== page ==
April 19, 2008

Sunday, 4/20

NYT 8:20
PI untimed
LAT 7:18
BG 6:30
CS 3:26

The Sunday New York Times crossword by John Farmer not only has a smattering of circled squares in the theme entries, it's also got shaded letters that ring the grid in a big circle with left/right symmetry. The shaded letters aren't visible in Across Lite or on the applet, but they're not needed for solving so it's not so traumatic. The Across Lite Notepad gives the following locations for the squares that are shaded in the Times Magazine:

When the puzzle is done, the letters in the following squares spell a bonus phrase: 7A - 3rd letter, 31A - 5th, 65A - 4th, 104A - 6th, 136A - 3rd, 151A - 1st, 149A - 4th, 133A - 4th, 100A - 1st, 62A - 1st, 29A - 6th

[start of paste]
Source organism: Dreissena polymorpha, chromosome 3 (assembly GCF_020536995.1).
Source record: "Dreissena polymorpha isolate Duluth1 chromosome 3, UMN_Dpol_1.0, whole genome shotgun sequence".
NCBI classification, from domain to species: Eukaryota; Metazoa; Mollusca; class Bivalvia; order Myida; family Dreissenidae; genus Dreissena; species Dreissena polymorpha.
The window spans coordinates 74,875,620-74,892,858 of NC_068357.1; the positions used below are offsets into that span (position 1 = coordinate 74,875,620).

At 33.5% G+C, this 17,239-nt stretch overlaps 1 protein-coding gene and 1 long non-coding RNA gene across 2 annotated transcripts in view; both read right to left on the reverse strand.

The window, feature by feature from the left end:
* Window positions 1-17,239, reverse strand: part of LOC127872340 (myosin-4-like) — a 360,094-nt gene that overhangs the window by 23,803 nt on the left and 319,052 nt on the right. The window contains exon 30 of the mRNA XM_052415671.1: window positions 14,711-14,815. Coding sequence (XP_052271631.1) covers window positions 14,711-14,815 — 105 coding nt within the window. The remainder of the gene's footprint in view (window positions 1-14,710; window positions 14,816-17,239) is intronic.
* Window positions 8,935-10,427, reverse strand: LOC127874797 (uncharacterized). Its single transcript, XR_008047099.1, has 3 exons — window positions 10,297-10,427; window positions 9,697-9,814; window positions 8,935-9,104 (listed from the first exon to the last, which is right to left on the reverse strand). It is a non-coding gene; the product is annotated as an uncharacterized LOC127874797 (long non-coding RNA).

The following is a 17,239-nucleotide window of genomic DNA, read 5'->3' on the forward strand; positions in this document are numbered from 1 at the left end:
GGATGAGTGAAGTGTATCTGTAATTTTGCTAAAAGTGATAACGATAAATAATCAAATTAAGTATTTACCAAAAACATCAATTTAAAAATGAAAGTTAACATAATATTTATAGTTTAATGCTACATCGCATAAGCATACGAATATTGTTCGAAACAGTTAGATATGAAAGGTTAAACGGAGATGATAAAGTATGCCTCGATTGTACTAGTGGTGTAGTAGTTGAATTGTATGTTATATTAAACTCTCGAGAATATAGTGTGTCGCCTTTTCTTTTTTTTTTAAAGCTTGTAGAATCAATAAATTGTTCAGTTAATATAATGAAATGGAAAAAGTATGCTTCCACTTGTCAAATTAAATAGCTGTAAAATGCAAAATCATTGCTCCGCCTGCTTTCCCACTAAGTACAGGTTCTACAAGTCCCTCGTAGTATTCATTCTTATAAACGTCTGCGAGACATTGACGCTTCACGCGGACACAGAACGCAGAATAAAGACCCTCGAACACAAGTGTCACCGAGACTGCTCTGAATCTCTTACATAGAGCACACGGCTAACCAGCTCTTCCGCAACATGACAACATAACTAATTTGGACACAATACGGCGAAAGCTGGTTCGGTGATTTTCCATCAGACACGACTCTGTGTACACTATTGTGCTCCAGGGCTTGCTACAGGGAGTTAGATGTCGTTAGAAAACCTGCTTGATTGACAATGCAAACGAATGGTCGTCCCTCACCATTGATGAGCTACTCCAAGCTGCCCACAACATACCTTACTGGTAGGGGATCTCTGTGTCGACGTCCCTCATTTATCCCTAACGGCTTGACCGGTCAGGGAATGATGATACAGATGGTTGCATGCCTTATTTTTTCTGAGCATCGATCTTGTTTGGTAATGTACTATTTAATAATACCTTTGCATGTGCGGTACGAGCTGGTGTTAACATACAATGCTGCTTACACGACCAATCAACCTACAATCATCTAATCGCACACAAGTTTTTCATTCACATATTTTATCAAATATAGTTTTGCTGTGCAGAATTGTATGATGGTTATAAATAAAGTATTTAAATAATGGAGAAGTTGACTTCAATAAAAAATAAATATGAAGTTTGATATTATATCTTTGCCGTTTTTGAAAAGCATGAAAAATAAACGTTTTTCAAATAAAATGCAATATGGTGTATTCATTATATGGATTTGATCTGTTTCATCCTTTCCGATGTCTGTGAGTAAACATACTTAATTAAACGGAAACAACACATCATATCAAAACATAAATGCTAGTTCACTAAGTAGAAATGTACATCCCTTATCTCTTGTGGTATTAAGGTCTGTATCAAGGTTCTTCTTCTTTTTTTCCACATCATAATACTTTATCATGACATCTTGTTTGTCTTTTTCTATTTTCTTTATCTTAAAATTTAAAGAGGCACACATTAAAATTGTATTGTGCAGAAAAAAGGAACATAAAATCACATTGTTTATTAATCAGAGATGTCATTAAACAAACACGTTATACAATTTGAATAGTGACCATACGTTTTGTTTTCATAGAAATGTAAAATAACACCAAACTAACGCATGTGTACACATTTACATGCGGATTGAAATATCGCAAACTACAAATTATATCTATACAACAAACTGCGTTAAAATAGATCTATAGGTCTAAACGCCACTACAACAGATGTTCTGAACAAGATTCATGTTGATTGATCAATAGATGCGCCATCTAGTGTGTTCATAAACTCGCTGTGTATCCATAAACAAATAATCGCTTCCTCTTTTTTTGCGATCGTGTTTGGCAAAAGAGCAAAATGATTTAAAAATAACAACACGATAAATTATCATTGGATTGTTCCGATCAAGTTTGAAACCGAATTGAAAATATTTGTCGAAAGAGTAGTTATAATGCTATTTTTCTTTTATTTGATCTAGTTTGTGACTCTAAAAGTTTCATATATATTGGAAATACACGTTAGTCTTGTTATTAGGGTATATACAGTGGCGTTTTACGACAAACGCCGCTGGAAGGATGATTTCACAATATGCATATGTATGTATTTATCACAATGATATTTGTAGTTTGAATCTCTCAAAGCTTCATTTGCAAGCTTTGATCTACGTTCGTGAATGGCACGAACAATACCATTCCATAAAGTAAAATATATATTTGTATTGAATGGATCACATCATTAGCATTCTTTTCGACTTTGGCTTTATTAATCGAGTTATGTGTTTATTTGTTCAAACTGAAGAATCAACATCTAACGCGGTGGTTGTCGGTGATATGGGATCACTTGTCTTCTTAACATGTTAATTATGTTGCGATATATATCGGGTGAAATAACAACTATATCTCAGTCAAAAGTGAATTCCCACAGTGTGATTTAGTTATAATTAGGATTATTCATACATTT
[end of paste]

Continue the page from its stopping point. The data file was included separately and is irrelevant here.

The puzzle's title is "Spaced Out," and the eight theme entries (15 to 18 letters apiece) contain the names of all eight planets, spaced out in the circled squares. This puzzle exists in an expanding universe, too—the grid is a plus-sized 23x23 instead of the usual 21x21 Sunday size. The shaded letters in the big circle around the grid spell out SOLAR SYSTEM. The SUN shows up at 9-Down, clued as [Center of many revolutions], and poor demoted PLUTO is at 131-Down, [2006 neologism meaning "to demote"]. With a good telescope at (MOTHER) NIGHT ([Nick Nolte movie based on a Kurt Vonnegut novel]) and too much AMONTILLADO in you (the [Spanish sherry] I remember so fondly from Poe's "Cask of Amontillado" story), you might even be able to spot all these planets. (Okay, those aren't really part of the theme.) Other than those two answers, though, the rest of the fill contains fairly short words. Given the requirement to have eight long entries that contained the planets in order, plus the SOLAR SYSTEM squares in fixed positions, I'm not surprised. Though the fill lacks long phrases, it does have color—R. KELLY, VIJAY Singh, YASMINE Bleeth, ERIE PA, Mark ROTHKO, POSTDOCS, and a few more names that seemed lively to me (...because I knew them, unlike the names peppering Saturday's Newsday puzzle).